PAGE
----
Jakarta – Influential Muslim leader Abdurrahman Wahid has warned that a social revolution in Indonesia could claim up to three million lives and all parties should therefore work to prevent the possibility of such a national disaster, the Indonesian Observer newspaper reported yesterday. "Considering incidents of lawlessness that have occurred in many parts of the country, Indonesia is now on the brink of a social revolution.
"And if a social revolution really does happen, it would be a truly massive national tragedy," Mr Abdurrahman, who is better known as Gus Dur, was quoted as saying.
He was speaking in Jakarta at an interactive dialogue on "Preventing Social Revolutions". Other speakers were National Mandate Party Secretary, General Faisal Basri, National Resilience Institute Governor, Lieutenant-General Agum Gumelar, and former Environment Minister Sarwono Kusumaatmadja.
The Muslim leader's estimation on the number of possible casualties was based on a comparison to the 1949 social revolution in China. The upheaval at the time claimed about 12 million lives, said the Indonesian Observer.
"If the population in Indonesia is a fifth of China's, then a social revolution in Indonesia would claim about two to three million lives," he said. Therefore firm measures were needed from security officers to stop trouble-makers from trying to disrupt security and order, he said.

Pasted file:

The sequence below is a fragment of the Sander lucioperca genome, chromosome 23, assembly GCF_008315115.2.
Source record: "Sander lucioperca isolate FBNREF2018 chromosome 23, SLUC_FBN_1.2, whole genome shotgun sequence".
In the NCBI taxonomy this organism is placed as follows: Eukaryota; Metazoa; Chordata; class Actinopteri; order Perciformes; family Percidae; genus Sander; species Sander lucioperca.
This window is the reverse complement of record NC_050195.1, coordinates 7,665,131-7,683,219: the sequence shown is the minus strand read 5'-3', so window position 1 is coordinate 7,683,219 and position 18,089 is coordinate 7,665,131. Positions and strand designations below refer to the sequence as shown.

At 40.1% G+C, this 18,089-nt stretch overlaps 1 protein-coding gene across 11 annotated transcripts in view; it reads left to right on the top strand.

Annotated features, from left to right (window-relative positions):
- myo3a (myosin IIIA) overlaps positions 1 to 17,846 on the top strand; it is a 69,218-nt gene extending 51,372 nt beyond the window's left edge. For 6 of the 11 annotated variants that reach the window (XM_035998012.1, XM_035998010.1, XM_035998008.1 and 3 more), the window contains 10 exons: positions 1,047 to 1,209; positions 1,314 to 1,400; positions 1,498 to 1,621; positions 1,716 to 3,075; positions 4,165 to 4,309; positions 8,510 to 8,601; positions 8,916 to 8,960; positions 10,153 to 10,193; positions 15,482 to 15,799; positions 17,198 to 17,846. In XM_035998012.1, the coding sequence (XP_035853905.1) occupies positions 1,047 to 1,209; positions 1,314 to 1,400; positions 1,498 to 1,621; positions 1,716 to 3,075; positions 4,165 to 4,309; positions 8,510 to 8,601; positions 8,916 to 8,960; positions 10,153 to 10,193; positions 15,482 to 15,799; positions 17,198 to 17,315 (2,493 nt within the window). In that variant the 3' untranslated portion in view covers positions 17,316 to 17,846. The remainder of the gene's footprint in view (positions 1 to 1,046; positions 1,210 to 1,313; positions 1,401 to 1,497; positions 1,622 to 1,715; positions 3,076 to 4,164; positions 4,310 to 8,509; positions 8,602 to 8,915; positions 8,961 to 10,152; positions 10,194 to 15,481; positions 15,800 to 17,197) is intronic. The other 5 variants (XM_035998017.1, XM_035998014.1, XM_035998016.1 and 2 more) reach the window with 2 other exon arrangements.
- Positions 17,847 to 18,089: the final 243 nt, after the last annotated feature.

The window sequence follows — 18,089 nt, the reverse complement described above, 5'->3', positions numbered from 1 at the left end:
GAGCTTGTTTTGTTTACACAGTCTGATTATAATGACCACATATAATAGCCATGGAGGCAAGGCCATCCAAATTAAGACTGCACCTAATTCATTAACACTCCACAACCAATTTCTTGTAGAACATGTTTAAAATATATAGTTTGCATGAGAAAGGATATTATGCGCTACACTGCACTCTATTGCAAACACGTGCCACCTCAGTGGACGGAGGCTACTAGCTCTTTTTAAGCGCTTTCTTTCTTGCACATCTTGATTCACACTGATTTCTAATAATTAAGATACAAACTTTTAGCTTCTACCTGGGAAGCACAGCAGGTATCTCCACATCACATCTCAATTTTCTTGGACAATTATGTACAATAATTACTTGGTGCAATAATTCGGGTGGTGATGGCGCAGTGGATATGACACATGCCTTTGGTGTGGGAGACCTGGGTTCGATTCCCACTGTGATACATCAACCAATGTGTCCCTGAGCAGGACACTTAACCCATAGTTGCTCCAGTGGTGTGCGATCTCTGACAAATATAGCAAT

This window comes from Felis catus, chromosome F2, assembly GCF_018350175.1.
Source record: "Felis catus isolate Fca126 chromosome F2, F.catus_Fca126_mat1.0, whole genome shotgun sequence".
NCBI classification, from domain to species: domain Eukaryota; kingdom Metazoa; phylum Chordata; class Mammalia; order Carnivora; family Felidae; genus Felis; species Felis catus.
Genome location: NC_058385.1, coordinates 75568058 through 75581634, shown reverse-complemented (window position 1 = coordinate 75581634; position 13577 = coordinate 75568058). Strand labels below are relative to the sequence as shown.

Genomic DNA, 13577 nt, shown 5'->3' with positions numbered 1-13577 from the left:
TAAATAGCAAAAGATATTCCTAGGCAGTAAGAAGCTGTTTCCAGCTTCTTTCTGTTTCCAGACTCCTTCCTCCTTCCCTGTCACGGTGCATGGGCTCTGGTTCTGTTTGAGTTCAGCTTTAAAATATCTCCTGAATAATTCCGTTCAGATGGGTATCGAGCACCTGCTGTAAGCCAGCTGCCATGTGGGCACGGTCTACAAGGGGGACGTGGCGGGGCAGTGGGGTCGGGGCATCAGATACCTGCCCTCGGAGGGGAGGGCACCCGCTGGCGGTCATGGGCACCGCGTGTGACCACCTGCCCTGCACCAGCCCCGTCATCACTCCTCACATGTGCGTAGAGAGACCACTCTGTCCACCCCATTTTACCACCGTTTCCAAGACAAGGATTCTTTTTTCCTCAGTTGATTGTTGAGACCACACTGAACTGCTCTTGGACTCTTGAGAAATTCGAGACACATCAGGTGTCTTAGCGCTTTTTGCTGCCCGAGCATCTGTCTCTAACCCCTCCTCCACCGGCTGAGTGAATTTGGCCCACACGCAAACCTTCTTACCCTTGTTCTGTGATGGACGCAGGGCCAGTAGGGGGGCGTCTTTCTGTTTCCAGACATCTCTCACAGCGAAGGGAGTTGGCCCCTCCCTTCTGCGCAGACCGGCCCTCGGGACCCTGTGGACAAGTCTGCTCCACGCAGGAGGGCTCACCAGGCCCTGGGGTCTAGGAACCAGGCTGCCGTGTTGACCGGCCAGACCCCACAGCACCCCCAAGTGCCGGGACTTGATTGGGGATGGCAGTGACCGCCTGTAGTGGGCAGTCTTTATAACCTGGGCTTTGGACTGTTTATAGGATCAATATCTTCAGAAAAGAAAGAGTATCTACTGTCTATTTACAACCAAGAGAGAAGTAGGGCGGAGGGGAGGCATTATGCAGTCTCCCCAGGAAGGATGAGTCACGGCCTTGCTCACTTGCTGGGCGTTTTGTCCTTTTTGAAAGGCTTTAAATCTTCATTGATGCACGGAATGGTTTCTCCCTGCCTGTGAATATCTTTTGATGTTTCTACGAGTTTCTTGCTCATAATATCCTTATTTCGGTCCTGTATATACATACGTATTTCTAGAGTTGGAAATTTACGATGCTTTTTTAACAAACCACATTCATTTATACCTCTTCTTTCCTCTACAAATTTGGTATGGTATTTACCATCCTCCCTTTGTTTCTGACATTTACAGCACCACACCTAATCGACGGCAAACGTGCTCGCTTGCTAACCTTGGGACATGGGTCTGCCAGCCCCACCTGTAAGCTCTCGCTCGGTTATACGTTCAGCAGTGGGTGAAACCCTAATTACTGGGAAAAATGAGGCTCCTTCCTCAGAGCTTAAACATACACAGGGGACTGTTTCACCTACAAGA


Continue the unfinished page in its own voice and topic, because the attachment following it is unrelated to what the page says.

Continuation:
Such action would also reduce the level of violence, which has increased drastically in many areas across the country in recent months, he added.
Mr Abdurrahman, who is head of Indonesia's largest Muslim organisation Nahdlatul Ulama, voiced support for the policy of Armed Forces Commander General Wiranto to shoot on sight anybody trying to disrupt security and order.
The policy was unpopular, particularly among human-rights activists, but was necessary to save the nation from bankruptcy, he said. "I know the military will be criticised in implementing the policy," he was quoted as saying in the newspaper.
Mr Sarwono agreed with the Muslim leader that a social revolution could still haunt Indonesia because people no longer respected the legal system. That was because there were still a number of incidents involving military officials that had not been satisfactorily resolved, he said.
"How could people believe in the legal system if there are still many cases that remain unfinished?" asked Mr Sarwono, referring to a number of cases involving military personnel, such as student massacres, kidnappings and other killings.
Therefore, he urged military leaders to be sensitive to the people's demands by solving a number of cases, particularly those which have strong political aspects involving a number of military personnel.
"If the military can solve such problems, I believe the people will back its policies in trying to overcome a number of security problems."
The dialogue on Wednesday was organised by the Forum for Political Journalists Discussion and the Alumni Association of Bandung's Padjadjaran University.
Gen Faisal said a social revolution could only be avoided if tensions among the masses were eased while the political elite peacefully resolved their differences among themselves.